What You Should Know About Social Security Disability Hearings

Social Security Disability Hearings

Funded by payroll taxes, employees are eligible to receive Social Security disability insurance after they have worked long enough to pay into Social Security with the FICA taxes deducted from their pay. In order to qualify for disability benefits, an employee must have worked in jobs covered by Social Security and have a medical condition that meets certain requirements.

If you suffer from serious physical or mental condition, your conditions could inhibit your ability to perform your job properly, comfortably and safely. At that point, you can apply for Social Security benefits. Unfortunately, benefits are sometimes denied and you’ll need to schedule a hearing in front of a judge to plead your case. Here’s some helpful information about Social Security disability hearings that can help.

Attend your Social Security disability hearing in person

A judge may make an exception if you are physically unable to appear and allow you to participate via phone; however, it is always in your best interest to attend your Social Security disability hearing in person. This is your hearing, you are the one who is injured, and your testimony is needed to win your claim. Being present at your hearing is important because the judge can observe your physical impairments in person. If your injury affects your ability to walk steadily or sit comfortably, the judge needs to see it. Even your facial expressions can make a difference in your case. The Social Security disability hearing is your chance to present your case in person so don’t miss the opportunity, if possible.

Be clear and descriptive when explaining the pain from your injury

When testifying at a Social Security disability hearing, an Administrative Law Judge (ALJ) will ask questions about where your pain is located and to describe how it feels. Make sure you are clear and detailed when explaining your pain and use descriptive terms like sharp, stabbing, throbbing, dull or burning. Tell the judge how often and under what circumstances you feel pain, such as when you sit, stand, walk, lift your arms, etc. Rate your pain on a scale of 1 to 10 to demonstrate the severity of the pain, and explain to what extent medications alleviate the pain, or don’t. Above all, it’s important to be honest. Your medical records only tell part of the story; you are the only person experiencing the pain so you should be the one describing it.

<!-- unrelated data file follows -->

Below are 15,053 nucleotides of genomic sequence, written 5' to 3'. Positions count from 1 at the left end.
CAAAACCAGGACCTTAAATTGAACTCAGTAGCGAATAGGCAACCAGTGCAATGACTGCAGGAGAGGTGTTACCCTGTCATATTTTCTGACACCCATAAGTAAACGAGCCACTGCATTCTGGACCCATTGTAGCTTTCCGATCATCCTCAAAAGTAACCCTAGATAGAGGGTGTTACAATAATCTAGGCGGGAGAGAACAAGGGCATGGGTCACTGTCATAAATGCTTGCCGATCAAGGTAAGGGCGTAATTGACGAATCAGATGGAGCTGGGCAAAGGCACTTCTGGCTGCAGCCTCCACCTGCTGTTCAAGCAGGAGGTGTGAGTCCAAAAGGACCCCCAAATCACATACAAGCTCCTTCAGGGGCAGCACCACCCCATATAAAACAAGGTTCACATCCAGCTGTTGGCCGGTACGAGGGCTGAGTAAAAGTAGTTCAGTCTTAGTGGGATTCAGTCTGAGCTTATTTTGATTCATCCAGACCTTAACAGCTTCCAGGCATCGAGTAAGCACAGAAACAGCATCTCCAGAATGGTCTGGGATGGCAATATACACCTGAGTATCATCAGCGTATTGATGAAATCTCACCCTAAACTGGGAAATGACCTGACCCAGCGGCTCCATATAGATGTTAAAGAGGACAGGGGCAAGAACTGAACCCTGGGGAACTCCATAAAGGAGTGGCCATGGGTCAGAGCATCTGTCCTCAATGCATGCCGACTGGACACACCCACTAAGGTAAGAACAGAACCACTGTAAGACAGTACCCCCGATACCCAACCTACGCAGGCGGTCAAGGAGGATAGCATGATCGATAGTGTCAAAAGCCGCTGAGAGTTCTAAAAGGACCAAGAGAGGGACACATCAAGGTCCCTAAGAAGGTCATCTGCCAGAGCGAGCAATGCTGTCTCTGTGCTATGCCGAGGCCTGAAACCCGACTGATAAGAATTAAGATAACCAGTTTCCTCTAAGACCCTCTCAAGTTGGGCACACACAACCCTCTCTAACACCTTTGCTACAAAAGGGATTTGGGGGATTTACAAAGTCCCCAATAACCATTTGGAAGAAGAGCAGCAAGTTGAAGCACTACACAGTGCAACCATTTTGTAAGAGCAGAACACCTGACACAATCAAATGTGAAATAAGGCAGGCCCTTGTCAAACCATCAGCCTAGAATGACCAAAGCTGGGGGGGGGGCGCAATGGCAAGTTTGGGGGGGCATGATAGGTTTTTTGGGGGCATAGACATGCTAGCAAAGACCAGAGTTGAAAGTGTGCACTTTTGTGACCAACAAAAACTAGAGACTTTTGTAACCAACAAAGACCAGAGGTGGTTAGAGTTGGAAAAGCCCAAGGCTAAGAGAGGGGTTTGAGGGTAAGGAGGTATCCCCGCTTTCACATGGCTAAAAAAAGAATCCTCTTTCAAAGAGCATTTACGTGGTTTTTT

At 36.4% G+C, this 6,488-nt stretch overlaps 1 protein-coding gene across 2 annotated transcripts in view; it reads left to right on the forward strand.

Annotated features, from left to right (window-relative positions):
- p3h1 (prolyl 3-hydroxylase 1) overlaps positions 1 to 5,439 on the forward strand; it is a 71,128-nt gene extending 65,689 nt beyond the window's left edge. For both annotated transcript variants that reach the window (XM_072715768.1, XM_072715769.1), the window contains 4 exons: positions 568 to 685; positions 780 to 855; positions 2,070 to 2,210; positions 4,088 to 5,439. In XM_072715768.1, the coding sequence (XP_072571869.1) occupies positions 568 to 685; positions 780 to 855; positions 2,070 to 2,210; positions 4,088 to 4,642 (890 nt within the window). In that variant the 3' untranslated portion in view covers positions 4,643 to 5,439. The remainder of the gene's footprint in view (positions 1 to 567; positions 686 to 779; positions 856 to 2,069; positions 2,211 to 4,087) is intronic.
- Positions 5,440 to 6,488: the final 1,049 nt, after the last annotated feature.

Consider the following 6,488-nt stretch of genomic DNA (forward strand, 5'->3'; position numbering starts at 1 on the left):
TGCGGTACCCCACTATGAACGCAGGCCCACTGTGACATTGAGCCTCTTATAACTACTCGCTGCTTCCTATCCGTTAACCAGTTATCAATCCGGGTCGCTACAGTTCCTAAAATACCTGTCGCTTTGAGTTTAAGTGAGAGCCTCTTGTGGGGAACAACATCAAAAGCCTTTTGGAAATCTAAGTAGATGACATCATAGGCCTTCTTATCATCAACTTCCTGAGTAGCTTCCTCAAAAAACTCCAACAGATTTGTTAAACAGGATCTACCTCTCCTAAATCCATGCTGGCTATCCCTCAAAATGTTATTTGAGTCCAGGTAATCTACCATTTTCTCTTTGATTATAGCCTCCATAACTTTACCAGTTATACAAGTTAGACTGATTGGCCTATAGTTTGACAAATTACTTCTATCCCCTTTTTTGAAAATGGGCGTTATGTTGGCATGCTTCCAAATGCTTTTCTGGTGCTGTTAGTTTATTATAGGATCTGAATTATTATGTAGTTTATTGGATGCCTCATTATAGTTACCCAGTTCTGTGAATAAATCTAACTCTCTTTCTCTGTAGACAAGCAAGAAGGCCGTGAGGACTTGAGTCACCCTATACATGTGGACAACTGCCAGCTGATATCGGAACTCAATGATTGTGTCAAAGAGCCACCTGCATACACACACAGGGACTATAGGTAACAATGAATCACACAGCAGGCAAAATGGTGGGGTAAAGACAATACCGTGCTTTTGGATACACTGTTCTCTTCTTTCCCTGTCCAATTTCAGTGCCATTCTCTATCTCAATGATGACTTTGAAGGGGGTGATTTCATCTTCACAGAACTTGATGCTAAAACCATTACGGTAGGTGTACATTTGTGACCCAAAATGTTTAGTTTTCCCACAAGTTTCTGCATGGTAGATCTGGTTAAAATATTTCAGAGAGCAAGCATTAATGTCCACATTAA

Expect other testimonies and understand why they are necessary

The Social Security Administration (SSA) commonly hires a Vocational Expert (VE) to testify at a Social Security disability hearing. Considered to be a job expert, the Vocational Expert is there to explain the physical requirements of the work you have done in the past, in a non-biased manner. The judge utilizes the VE’s expertise by asking various hypothetical questions to determine if your injury restricts you from being able to return to your past job duties or if there are other jobs available that you could perform, even with your injury. For example, if your pain is only present while standing, could you transition to a seated occupation so you would be able to continue working? The judge may even ask more general questions about jobs in the economy nationwide that could be performed by someone with your qualifications and physical restrictions. After the judge has finished, your attorney will have the opportunity to cross-examine the Vocational Expert to help prove you are unable to work, if that is the case.

Work with a Social Security disability attorney

The Social Security claims process is complicated, and without professional legal representation from an experienced attorney, it can be difficult to achieve a positive outcome. Starting with a free initial consultation, a Social Security lawyer will be able to tell if your case has a high likelihood of success and determine if he or she will represent you. While working with your attorney, you will not be charged a fee unless you win your case.

At Gottlieb, Johnston, Beam & Dal Ponte, P.L.L., our Social Security disability lawyers are familiar with what is required by Social Security regulations to prove a disability and will pursue all options available to help our clients secure the benefits they need. Contact us today to see if you have a case!